Tuesday, February 26, 2013

Training Roses

Training Roses

Training Roses
By Bob Leland

Roses have a number of potential uses in a garden or home. They can provide flowering plants for gardens as well as key elements in front yard landscaping ideas. They make beautiful decorations or even borders to prevent other flowers from spilling out of their designated areas. However all of these uses require that your roses be trained to a certain degree.

Training Flowers
Training flowers, you say? Impossible! They're not pets, after all. But, of course, in a way, they are! Many rose types can indeed be trained through careful application of positioning and your pruning shears, growing where and how you want them to grow and in the positions you want them to grow in. You are forcing the roses to fit your ideal for the space, rather than their natural inclination. And, if you're careful, the result will be well worth the effort!

Direction, Height and Width
Training roses is all about three things: direction, height and width. You are attempting to control the direction your roses grow in, the height they grow to and the width they spread out in a given area. Essentially, you are attempting to train your roses to fit the space you've provided them. In the case of some types, climbing roses for instance, you could also be training them to spread over a given area, filling it. Remember that you'll be working within the limits of the space provided, so it's a good idea to keep those limits in mind when you begin your training of your roses.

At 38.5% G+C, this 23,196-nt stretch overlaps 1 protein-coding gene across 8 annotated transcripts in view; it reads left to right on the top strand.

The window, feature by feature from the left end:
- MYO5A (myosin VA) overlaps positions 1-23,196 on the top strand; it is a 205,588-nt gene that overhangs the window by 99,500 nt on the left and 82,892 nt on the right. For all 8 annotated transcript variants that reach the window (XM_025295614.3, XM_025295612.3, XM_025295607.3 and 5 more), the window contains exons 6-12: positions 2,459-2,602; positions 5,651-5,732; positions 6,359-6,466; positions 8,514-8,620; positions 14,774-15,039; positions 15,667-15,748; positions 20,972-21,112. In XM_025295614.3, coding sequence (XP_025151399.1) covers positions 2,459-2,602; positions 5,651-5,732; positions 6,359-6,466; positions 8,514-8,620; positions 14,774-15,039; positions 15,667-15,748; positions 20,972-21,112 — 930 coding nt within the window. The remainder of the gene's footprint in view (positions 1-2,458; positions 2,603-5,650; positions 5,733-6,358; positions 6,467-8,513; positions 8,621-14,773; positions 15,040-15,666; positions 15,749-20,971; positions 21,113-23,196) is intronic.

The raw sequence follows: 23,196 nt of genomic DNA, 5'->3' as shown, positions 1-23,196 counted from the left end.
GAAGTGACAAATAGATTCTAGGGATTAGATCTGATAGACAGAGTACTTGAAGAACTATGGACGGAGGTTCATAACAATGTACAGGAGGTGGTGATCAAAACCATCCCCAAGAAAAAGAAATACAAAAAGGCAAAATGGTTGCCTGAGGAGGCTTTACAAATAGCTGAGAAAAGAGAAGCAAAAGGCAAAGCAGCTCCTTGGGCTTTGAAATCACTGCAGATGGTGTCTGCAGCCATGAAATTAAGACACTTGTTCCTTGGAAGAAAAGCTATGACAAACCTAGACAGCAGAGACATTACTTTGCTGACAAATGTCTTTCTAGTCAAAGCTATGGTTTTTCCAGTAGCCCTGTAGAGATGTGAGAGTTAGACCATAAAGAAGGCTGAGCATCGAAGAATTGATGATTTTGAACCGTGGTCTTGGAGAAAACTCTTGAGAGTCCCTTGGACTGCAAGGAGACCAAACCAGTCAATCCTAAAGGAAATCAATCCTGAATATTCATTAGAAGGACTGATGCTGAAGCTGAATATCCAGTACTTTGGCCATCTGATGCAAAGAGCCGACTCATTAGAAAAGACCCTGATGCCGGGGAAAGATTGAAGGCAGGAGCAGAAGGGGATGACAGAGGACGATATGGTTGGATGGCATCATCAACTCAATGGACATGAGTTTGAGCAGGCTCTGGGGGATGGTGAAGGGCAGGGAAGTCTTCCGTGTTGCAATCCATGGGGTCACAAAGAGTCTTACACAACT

Pruning
Different methods of pruning yield different results in regards to your roses. Cutting your roses into a particular shape will encourage your roses to grow in certain directions, pruning climbing roses to grow upwards for instance, or rambling roses spread evenly across a given area. Too, like most flowers, roses will inevitably grow towards the sun, so placing them in an area where the sun will shine straight down on them, as opposed to at one angle or another is probably a good idea.

Landscaping
If you're training your roses in order to use them for landscaping purposes, consider planting them at strategic intervals and using garden stakes to encourage spreading or curling in the stalks or branches. Any good landscape plant guide will recommend ways of planting flowers. Garden stakes are also a good method of controlling where your roses grow in relation to walls or walkways. Trellises and archways are good training grounds for climbing roses, as they give the plant a sort of 'road' to follow in its growth. Prune stalks that seek to spread away from the trellis and set it in the sun to encourage speedy growth and you'll have a wonderful garden adornment in no time.

Training roses is a simple matter in most cases. A pair of shears and a little sunlight and you have all of the tools you need to encourage your roses to grow where, when and how you want them to grow. Remember too that it's an ongoing project. Training roses will take time and patience on your part, and it's good to have an idea of what you want the end result to be before you start.

Bob Leland is a rose growing enthusiast. He owns and maintains About the Care of Roses, a resource for front yard landscaping ideas [http://www.aboutthecareofroses.com/LandscapingRoses.xhtml] using roses, and for rose lovers and hobbyists.

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